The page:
Skip to main content

Raison d'etre

I've been thinking a bit about PeerCentered since the exchange below about why it is not working, and have decided that it might be a good thing to expand on the mission by making it not just a response/reflection kind of journal but also a "regulation" blog that links to (and perhaps comments on) news or other just items found on the Internet that relate directly to peer tutoring specifically and writing centers in general. That is the reason behind the post about Chaffey College's difficulties.

Over the next while I will also be paring down the contributers list to those who actually post items. I know this will change over time, so I'm arbitrarily assigning a six month rule: if a contributer doesn't post in a six month time span, they may be deleted from the role.
I feel a bit silly making such pronouncements since PeerCentered is so stagnant, but I am going to start advertising on WCENTER again the opportunity that we have to share our ideas with others.

So the modified purpose/mission is posted above.


  1. I'm here to check in, Clint. Leah is in consultation with a student and will check in later. I'm interested in some discussion about Julie A. Bokser's essay "Pedagogies of Belonging: Listening to Students and Peers" (in The Writing Center Journal that just came out). One of the points Bokser makes is related to the art of listening. I'm great at asking questions, but I've noticed that when I ask them, I'm hoping for a particular response --- or, even when I get a surprising and wonderful answer, I find that I am already moving on to the next question I want to ask. It is as if I am willing to listen, but only in order to achieve. In part of a consultation, (say, maybe the first five/ten minutes), should I try to learn to listen just for the sake of listening (without any "goals")? Does this free me or the student in a way that will ultimately improve the consultation?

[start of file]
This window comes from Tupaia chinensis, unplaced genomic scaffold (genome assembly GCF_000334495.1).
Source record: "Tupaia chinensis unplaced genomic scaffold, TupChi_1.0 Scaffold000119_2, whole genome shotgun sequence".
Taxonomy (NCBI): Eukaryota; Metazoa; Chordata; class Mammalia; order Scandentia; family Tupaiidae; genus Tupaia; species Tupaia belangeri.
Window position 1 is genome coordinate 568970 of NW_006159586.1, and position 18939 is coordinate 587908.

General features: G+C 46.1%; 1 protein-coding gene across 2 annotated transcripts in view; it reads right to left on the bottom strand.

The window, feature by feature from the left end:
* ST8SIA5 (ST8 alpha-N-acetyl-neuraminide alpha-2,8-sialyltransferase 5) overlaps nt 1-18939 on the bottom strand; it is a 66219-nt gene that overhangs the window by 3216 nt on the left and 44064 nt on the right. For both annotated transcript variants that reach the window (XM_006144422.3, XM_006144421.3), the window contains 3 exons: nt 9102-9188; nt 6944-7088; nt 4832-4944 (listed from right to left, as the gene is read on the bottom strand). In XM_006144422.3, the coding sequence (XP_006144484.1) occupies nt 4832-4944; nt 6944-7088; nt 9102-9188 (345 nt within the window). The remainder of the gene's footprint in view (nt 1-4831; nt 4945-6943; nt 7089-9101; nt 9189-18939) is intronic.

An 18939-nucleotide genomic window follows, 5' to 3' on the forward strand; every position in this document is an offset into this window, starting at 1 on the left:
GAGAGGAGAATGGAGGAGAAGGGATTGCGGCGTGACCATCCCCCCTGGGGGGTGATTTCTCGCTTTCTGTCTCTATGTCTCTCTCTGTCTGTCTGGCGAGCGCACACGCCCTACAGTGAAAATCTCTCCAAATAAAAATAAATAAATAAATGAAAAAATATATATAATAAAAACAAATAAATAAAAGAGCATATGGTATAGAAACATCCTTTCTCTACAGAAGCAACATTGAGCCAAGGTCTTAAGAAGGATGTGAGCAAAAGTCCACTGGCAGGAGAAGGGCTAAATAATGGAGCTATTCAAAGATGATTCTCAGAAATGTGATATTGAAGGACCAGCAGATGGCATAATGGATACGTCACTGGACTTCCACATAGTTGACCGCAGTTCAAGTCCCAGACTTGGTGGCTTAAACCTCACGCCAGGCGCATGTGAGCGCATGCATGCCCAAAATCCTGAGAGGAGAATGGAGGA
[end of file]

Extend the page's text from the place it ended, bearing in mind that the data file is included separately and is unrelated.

Post a Comment

Popular posts from this blog

Enough with the Prosti----- already

While I admit I was once intrigued by the prostitute-consultant analogy, not by what Scott Russell had to say about it but by some of the ideas we threw around in class the other day, I can honestly say, now, that I am beginning to move away from the metaphor. While I once connected prostitution and the writing center through their brief meetings and levels of intimacy, I now question the nature of those meetings and the levels of intimacy available, and like David said in class, I agree that the comparison is a stretch. Here’s where I struggle with a connection between meeting a stranger, a prostitute, for sex, and meeting a consultant at the writing center. Although the ‘client,’ ‘student,’ or whatever, meets with a stranger for a limited period time to meet a specific desire, the level of intimacy between sex with a prostitute and a writing consultation differs. It is my experience that consultations between peers can be genuinely intimate as one discusses personal thoughts—there i…

IWCA Forum: Peer Tutor => What do we call ourselves: the poll!

I have posted a poll in the IWCA forums: IWCA Forum: Peer Tutor => What do we call ourselves: the poll! It is a part of an earlier discussion that kind of petered out about the titles used for writing center workers. Please take a moment and vote! If you don't have an account on the forum, you can register for one by clicking on the "Register" link (next to the rocket icon in the top-right of the page.) Don't forget to state your institutional affiliation when you request and account. (That's how the IWCA Forum keeps out spam accounts.)